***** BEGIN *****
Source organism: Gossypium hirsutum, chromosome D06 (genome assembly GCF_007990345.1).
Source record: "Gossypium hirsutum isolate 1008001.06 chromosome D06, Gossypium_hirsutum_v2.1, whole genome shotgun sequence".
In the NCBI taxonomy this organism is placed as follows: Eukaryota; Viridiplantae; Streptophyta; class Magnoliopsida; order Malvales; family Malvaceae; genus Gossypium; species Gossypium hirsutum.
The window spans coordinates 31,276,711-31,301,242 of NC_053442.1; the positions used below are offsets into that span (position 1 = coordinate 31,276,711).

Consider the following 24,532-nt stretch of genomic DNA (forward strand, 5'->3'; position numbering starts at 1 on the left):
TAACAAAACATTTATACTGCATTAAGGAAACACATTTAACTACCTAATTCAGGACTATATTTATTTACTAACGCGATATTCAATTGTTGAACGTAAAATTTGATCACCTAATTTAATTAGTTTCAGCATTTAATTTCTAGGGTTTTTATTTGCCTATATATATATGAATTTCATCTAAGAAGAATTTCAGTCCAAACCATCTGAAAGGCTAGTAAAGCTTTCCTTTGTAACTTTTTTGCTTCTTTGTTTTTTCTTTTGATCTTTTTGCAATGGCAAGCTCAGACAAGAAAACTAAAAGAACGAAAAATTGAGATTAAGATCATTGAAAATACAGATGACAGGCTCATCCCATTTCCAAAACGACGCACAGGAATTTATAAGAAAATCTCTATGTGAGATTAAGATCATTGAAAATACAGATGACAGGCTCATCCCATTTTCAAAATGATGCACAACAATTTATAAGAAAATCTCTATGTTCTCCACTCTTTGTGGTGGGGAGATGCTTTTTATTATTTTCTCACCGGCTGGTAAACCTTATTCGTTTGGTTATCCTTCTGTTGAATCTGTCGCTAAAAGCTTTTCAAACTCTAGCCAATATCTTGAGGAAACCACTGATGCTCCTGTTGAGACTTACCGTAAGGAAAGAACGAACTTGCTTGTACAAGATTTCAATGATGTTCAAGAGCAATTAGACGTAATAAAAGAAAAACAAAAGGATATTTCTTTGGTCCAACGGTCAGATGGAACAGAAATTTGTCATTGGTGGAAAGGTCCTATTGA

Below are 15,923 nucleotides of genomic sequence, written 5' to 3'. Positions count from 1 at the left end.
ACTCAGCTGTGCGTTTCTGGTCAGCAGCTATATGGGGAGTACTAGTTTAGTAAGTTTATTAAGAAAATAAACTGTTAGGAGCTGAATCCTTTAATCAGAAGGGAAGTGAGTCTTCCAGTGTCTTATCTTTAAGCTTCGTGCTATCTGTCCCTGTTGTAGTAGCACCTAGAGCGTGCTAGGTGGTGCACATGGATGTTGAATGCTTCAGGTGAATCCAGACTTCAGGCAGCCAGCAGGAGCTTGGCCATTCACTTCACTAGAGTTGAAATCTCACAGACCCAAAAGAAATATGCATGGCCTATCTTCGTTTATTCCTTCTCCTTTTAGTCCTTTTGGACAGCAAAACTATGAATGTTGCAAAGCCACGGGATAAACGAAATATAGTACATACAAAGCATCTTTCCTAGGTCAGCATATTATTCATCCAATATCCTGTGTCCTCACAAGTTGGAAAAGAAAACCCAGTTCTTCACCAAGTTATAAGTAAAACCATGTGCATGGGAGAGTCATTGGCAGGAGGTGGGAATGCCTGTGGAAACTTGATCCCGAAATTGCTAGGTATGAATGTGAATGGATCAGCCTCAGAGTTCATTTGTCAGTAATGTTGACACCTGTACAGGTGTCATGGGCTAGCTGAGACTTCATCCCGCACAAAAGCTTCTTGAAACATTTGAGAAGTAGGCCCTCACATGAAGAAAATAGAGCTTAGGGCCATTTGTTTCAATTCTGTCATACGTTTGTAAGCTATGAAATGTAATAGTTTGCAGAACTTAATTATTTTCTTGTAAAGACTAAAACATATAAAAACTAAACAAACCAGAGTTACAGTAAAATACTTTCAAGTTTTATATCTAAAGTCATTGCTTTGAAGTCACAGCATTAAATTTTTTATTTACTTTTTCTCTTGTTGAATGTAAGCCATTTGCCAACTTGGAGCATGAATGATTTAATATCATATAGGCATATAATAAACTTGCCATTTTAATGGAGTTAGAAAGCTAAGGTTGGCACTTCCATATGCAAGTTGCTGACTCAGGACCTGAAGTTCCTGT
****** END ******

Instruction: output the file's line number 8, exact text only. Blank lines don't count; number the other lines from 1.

ACTCAGCTGTGCGTTTCTGGTCAGCAGCTATATGGGGAGTACTAGTTTAGTAAGTTTATTAAGAAAATAAACTGTTAGGAGCTGAATCCTTTAATCAGAAGGGAAGTGAGTCTTCCAGTGTCTTATCTTTAAGCTTCGTGCTATCTGTCCCTGTTGTAGTAGCACCTAGAGCGTGCTAGGTGGTGCACATGGATGTTGAATGCTTCAGGTGAATCCAGACTTCAGGCAGCCAGCAGGAGCTTGGCCATTCACTTCACTAGAGTTGAAATCTCACAGACCCAAAAGAAATATGCATGGCCTATCTTCGTTTATTCCTTCTCCTTTTAGTCCTTTTGGACAGCAAAACTATGAATGTTGCAAAGCCACGGGATAAACGAAATATAGTACATACAAAGCATCTTTCCTAGGTCAGCATATTATTCATCCAATATCCTGTGTCCTCACAAGTTGGAAAAGAAAACCCAGTTCTTCACCAAGTTATAAGTAAAACCATGTGCATGGGAGAGTCATTGGCAGGAGGTGGGAATGCCTGTGGAAACTTGATCCCGAAATTGCTAGGTATGAATGTGAATGGATCAGCCTCAGAGTTCATTTGTCAGTAATGTTGACACCTGTACAGGTGTCATGGGCTAGCTGAGACTTCATCCCGCACAAAAGCTTCTTGAAACATTTGAGAAGTAGGCCCTCACATGAAGAAAATAGAGCTTAGGGCCATTTGTTTCAATTCTGTCATACGTTTGTAAGCTATGAAATGTAATAGTTTGCAGAACTTAATTATTTTCTTGTAAAGACTAAAACATATAAAAACTAAACAAACCAGAGTTACAGTAAAATACTTTCAAGTTTTATATCTAAAGTCATTGCTTTGAAGTCACAGCATTAAATTTTTTATTTACTTTTTCTCTTGTTGAATGTAAGCCATTTGCCAACTTGGAGCATGAATGATTTAATATCATATAGGCATATAATAAACTTGCCATTTTAATGGAGTTAGAAAGCTAAGGTTGGCACTTCCATATGCAAGTTGCTGACTCAGGACCTGAAGTTCCTGT